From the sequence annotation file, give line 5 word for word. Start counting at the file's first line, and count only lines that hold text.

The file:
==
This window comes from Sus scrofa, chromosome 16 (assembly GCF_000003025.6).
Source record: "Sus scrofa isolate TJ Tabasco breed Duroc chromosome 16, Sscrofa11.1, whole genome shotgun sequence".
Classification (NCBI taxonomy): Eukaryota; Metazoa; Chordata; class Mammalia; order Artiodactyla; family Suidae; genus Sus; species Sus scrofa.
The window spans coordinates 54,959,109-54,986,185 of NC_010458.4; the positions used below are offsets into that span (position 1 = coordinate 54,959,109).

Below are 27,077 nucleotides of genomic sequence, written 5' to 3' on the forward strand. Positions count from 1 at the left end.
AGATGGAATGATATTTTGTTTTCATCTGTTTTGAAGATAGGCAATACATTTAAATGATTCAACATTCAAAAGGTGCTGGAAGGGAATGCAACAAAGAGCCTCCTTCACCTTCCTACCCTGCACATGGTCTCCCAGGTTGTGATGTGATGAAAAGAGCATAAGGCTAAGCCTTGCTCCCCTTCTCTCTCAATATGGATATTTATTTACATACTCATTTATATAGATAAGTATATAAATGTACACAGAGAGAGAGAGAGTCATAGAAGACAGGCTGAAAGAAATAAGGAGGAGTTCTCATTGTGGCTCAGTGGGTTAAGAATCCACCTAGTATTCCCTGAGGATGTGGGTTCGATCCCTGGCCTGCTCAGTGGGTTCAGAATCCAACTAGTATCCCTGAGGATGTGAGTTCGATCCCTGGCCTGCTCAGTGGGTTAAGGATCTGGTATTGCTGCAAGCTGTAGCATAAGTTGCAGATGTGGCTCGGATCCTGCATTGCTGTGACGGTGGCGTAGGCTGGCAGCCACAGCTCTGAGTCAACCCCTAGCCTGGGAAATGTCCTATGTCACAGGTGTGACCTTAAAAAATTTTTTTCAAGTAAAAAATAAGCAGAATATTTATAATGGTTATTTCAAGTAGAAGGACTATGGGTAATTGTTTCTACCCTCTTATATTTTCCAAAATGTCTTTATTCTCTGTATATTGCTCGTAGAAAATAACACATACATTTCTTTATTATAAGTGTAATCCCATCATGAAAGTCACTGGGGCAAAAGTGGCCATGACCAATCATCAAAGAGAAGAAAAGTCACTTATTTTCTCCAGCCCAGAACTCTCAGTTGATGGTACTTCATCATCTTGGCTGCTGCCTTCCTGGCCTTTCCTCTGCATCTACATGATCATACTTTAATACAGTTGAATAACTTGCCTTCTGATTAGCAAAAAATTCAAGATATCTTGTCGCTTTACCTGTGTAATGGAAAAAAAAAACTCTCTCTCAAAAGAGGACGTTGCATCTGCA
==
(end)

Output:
Below are 27,077 nucleotides of genomic sequence, written 5' to 3' on the forward strand. Positions count from 1 at the left end.